Termites have roamed the earth since the time of the dinosaur yet most species have not yet developed a way to digest cellulose on their own . Millions of years ago, termites learned that a bacterium in their gut could help them break down the cellulose and plant fibers that they eat . Since then termites and Trichonympha have lived in a symbiotic relationship with one another. Most ever species of termites share
a relationship with the bacterium Trichonmympha and because termites are found worldwide, and mostly in tropical areas, so is their bacterium .
The life cycle of a termite is depended on two things: the species and the environment. Some species live longer than others and some environments support termite life better than others. Warmer climates allow termites to live a longer life . A queen termite in some species can live for a decade or more while a worker or solider termite has a life span of one to five years. A termite goes through three stages of development. Eggs hatch to reveal nymphs from there two different types of termites develop: the worker
termite and the solider termite. Both types continue to molt and form into the adult termite. Due to termites having incomplete metamorphosis, both worker and solider termites grow wings. This stage with wings is called the alates stage. The termites continue to grow and they shed their wings. From there a king and a queen termite mate and the female lays more eggs to continue the cycle .
Termite nymphs are not born with the bacterium Trichonympha but rather they must be infected with it from one of the older termites. Every time a termite molts it must infected again in order the termite to survive .
Description of Relationship:
Most species of termites and the bacterium Trichonympha, from the genus parabasalian, have a mutualistic relationship, meaning that each benefits from the other. The termites are placed in a category of eusocial insect meaning that they raise their young as a group . As a nymph, these termites are white in color and are thus referred to as “white ant” . The colonies of termites consist of two different forms of termites. The worker termite is blind, wingless and sterile. It is unpigmented, soft, and works in dark moist areas. Worker termites are needed to build nests, get good, and feed the solider termites. The solider termites are every bit the same in appearance as worker termites except solider termites have a hard cuticles rather than soft ones and they have a brown head rather than a white one. Solider termites also have large mandibles that allow them to defend the colony against intruders . King and queen termites have wings that are twice the size of their bodies and their main job in the colony is to reproduce .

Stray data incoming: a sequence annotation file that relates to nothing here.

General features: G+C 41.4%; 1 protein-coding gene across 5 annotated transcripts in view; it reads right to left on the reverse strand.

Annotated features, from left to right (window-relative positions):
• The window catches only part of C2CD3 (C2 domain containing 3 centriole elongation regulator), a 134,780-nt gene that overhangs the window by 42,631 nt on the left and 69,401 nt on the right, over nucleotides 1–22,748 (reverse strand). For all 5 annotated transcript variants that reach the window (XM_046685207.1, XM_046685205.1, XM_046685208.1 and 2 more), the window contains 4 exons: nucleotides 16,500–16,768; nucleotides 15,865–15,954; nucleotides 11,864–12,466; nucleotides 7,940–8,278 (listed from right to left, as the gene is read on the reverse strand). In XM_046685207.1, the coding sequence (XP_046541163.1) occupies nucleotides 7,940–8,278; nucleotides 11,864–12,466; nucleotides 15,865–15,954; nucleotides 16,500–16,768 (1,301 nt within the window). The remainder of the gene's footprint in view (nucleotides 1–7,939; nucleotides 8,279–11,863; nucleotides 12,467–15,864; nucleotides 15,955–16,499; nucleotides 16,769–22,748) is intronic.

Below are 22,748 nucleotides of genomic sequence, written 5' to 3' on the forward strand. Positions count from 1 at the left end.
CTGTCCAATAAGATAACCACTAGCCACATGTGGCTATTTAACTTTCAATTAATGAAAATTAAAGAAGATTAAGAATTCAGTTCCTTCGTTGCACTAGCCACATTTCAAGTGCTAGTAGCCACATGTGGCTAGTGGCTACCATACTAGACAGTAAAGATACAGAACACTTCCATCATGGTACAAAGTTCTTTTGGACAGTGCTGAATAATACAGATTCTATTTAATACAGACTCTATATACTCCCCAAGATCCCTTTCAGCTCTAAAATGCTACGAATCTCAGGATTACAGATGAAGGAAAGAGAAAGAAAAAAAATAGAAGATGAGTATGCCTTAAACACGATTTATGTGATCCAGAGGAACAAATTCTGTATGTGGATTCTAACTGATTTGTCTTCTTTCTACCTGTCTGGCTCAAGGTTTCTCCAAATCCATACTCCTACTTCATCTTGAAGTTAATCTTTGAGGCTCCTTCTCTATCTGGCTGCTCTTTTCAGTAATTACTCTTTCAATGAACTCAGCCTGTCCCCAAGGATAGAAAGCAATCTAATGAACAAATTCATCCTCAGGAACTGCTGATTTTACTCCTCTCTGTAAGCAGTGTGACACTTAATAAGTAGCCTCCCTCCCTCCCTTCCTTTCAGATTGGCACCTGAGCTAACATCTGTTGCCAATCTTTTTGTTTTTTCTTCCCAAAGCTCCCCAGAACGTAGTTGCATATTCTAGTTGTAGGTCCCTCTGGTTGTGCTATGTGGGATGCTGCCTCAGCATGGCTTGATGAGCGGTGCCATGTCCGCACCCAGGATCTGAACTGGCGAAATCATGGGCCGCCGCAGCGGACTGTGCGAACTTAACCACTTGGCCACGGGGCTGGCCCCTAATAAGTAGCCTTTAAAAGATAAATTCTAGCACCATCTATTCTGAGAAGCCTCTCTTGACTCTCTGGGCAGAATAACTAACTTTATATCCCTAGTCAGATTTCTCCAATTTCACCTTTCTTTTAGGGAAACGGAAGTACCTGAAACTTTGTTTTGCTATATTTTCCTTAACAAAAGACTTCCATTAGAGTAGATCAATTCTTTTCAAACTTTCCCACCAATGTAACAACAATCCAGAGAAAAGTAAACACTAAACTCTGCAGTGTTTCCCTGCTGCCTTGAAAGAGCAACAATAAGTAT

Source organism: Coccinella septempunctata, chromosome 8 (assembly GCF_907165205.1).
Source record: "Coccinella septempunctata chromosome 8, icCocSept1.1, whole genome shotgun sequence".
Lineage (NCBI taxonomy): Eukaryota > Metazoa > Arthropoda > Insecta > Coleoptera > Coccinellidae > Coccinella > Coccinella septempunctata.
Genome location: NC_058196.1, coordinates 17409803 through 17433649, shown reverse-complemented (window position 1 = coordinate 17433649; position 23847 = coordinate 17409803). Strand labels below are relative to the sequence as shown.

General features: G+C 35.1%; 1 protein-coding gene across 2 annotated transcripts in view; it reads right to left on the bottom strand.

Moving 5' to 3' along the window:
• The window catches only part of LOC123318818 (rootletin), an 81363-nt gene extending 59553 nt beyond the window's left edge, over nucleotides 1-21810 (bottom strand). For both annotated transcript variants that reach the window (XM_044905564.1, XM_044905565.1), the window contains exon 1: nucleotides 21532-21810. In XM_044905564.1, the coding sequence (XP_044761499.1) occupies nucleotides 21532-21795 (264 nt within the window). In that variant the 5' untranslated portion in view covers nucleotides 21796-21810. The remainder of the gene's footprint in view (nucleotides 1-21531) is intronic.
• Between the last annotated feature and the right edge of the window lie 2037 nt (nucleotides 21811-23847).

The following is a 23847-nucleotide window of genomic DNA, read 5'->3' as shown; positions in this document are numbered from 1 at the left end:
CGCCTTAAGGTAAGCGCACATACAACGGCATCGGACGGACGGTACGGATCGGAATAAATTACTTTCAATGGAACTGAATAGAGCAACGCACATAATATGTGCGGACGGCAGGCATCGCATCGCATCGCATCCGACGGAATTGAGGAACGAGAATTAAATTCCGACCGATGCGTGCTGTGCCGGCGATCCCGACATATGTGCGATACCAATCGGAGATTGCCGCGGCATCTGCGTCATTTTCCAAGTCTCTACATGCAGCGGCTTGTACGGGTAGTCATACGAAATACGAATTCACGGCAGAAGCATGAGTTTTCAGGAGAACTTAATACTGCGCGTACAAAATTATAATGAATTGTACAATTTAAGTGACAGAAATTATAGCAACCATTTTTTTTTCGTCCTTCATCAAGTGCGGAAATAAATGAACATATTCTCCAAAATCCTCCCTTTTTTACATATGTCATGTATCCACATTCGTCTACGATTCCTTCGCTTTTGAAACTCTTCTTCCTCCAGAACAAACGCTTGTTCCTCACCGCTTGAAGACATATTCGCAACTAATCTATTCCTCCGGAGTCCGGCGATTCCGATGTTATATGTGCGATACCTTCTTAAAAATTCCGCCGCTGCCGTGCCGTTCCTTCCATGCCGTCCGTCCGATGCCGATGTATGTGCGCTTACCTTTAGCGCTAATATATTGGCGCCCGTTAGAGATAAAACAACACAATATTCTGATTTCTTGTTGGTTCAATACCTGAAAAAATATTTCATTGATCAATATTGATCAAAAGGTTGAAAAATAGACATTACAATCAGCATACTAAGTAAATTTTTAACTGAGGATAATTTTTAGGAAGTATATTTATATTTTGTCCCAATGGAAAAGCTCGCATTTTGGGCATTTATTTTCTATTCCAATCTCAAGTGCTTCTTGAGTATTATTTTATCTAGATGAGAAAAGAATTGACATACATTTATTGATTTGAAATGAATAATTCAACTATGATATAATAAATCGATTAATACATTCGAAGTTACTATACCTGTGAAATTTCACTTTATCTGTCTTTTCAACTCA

Trichonympha inside the gut of the termite helps the termite digest cellulose and plant fibers that the termite could not digest on its own. This adaptation has allowed termites to survive for millions of years while allowing the bacterium to continue developing. The bacterium inside the termite engulfs the eaten wood or plant substances and uses a bacterium of its own to break it down.
- Cost: must be infected with bacterium in order to survive
- Benefit: bacterium helps termite get its food digested
- Cost: they have to live inside termites otherwise they cannot make cellulose for their own self
- Benefit: termites provide food and shelter .